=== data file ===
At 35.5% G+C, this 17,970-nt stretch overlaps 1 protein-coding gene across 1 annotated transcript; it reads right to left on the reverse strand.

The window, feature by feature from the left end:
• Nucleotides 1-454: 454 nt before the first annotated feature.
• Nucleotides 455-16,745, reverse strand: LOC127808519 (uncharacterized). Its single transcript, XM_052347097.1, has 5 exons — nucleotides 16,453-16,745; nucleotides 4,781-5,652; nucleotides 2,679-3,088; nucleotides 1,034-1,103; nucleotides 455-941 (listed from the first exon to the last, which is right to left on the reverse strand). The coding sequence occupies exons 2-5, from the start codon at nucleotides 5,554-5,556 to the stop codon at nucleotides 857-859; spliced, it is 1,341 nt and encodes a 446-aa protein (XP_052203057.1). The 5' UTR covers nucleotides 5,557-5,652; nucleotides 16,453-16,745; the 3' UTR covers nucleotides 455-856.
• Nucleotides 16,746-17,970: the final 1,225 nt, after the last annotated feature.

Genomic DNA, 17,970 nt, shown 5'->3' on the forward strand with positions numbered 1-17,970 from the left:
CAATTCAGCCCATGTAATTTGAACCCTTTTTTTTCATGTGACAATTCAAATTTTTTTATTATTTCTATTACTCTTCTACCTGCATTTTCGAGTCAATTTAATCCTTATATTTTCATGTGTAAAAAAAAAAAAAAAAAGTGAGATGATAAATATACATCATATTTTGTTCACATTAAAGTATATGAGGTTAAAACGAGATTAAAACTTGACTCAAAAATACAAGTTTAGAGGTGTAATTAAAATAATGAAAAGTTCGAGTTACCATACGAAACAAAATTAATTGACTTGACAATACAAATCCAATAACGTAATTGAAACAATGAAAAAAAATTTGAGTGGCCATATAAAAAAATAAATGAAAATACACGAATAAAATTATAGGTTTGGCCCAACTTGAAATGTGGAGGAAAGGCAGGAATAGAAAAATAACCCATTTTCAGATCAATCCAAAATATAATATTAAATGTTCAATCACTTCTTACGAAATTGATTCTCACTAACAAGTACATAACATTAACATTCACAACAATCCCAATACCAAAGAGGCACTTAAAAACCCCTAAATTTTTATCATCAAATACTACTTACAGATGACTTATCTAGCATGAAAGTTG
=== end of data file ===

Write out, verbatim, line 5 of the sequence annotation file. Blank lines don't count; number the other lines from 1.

• Nucleotides 16,746-17,970: the final 1,225 nt, after the last annotated feature.